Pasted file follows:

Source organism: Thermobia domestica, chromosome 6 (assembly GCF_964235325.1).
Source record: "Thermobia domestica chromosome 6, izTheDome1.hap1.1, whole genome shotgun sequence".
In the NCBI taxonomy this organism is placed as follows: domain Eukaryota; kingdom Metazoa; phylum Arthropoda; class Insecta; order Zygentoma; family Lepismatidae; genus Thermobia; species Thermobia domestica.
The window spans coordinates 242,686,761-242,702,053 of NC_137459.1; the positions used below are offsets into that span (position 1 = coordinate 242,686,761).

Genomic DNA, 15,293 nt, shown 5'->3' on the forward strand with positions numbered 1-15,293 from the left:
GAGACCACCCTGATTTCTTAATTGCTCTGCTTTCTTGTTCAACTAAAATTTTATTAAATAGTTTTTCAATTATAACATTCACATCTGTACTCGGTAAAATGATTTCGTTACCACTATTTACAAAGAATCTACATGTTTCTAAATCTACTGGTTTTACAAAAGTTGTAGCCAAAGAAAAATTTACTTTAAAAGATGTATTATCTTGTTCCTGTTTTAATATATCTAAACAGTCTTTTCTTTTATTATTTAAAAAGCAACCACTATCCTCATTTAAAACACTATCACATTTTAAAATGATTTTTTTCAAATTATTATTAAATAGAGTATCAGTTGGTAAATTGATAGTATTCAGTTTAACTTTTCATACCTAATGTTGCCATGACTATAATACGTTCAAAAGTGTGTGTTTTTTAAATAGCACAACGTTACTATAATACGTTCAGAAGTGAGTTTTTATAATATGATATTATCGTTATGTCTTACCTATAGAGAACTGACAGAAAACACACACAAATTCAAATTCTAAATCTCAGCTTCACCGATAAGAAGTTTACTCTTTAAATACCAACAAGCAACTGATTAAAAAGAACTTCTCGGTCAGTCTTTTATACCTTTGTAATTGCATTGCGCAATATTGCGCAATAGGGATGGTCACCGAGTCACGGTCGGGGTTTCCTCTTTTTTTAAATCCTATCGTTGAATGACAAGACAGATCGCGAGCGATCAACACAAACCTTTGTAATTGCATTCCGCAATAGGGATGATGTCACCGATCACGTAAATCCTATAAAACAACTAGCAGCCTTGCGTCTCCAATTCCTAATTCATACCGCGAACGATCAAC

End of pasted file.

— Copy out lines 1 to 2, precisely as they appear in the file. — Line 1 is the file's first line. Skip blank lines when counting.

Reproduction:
Source organism: Thermobia domestica, chromosome 6 (assembly GCF_964235325.1).
Source record: "Thermobia domestica chromosome 6, izTheDome1.hap1.1, whole genome shotgun sequence".